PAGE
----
• Fri. Nov 25th, 2022

Aged care facilities are facing a staffing crisis OPINION | opinion

ByKarla E. Kowalski

Nov 25, 2022 ,







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Maureen Westfall


Caring for the elderly takes sacrifice, hard work, and an unwavering commitment to a cause—and that’s what caregivers in Colorado’s long-term care communities possess and demonstrate every day.

As the Regional Nurse for Stellar Senior Living, I see first hand the dedication that goes into caring for our residents. Each senior in our care becomes like family, brightening our days with their jokes and stories and bringing a distinct sense of purpose to each of our careers as we provide them with the highest quality of care that they not only need but so desperately deserve.

We’ve battled a global pandemic, but a new challenge has arisen as we now face an historic labor crisis. There are significant labor shortages in the long-term care sector, which have been exacerbated by a pandemic-related brain drain. Now the Biden administration is considering introducing an unfunded federal minimum staffing contract for nursing homes, which will greatly exacerbate this challenge.

Nursing home caregivers have faced unprecedented stress and burnout during the pandemic, and many have left the company to work for staffing agencies that can offer higher salaries and more flexibility. Insufficient resources and funding have made it difficult to hire more workers. As a result, we are estimated to be short of thousands of employees at pre-pandemic levels. In our 12 communities alone we have more than 240 job offers.

This crisis does not only affect long-term care. From hospitality to food service to other healthcare sectors, labor is in short supply and job vacancies are steadily increasing. Data from the Bureau of Labor Statistics shows that there are almost two open positions for every unemployed person in our state. Job seekers are likely to choose to work in industries that offer the highest wages and most desirable benefits, and nursing homes often struggle to compete in the job market.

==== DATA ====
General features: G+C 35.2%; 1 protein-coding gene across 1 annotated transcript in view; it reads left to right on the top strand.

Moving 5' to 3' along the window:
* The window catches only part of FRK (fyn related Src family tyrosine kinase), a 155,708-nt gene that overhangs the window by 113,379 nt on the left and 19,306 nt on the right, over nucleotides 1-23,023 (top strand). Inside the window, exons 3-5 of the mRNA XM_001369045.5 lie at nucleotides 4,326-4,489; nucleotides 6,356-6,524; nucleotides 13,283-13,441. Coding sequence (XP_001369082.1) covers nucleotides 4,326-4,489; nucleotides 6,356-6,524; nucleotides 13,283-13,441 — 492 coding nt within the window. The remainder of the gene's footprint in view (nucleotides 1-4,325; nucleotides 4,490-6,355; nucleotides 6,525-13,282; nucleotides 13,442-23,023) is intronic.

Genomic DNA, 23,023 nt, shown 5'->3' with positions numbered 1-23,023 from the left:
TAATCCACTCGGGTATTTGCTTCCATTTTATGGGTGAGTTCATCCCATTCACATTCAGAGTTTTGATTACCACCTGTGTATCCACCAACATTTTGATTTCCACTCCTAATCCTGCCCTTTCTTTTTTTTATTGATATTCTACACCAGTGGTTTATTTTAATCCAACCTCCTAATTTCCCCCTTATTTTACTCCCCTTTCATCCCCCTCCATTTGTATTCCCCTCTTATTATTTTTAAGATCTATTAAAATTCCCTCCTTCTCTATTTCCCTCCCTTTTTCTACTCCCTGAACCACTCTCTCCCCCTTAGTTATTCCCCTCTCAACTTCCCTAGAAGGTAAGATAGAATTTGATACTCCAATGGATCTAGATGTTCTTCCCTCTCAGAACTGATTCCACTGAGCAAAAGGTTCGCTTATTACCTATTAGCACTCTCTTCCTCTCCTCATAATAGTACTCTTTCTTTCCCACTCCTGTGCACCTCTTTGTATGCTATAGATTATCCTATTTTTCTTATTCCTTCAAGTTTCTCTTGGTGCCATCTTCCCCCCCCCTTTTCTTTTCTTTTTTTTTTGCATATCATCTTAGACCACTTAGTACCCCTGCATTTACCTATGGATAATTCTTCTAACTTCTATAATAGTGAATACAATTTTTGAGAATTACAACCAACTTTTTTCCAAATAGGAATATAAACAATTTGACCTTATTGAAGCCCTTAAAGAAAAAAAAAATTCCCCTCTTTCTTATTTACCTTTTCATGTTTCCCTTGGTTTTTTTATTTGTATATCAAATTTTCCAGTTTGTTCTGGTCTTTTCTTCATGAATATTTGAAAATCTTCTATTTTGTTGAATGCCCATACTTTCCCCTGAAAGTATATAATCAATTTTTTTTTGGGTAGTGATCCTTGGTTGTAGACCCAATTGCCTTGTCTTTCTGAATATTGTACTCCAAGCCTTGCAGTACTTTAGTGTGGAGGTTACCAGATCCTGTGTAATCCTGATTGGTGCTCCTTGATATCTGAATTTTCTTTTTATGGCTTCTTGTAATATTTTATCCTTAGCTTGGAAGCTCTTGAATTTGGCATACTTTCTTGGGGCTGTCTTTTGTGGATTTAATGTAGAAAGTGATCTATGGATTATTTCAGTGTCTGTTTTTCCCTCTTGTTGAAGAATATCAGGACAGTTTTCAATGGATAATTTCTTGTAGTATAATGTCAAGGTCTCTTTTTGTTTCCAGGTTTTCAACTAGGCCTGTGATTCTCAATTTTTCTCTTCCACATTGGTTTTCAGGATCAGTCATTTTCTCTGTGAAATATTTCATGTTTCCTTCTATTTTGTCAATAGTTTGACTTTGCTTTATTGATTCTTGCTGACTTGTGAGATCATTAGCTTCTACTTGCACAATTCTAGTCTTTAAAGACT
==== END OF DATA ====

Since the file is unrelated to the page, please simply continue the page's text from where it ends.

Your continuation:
Increasing the federal staffing minimum would cost nursing homes about $10 billion annually and 187,000 new nurses and nursing assistants. With the talent pool already limited and resources thin, it would be impossible for long-term care communities like mine to meet an unfunded federal staffing need.

We’re doing everything we can to recruit more staff, but there’s only so much we can do ourselves. What we need now is government funding to help us get workers back into our care homes. Medicaid is our primary source of funding, but reimbursements don’t cover our expenses — and the gap has only widened over the past two years. Obtaining adequate Medicaid funding is a critical first step in helping us strengthen our workforce.

We need legislators who care about our nation’s seniors. We don’t need unfunded mandates that continue to paralyze nursing homes. Congress must prioritize long-term care facilities and enact meaningful solutions that empower our workforce. Let’s give caregivers the support they need so we can continue to provide the best care possible for our seniors.

Maureen Westfall is a Regional Nurse at Stellar Senior Living in Colorado Springs.

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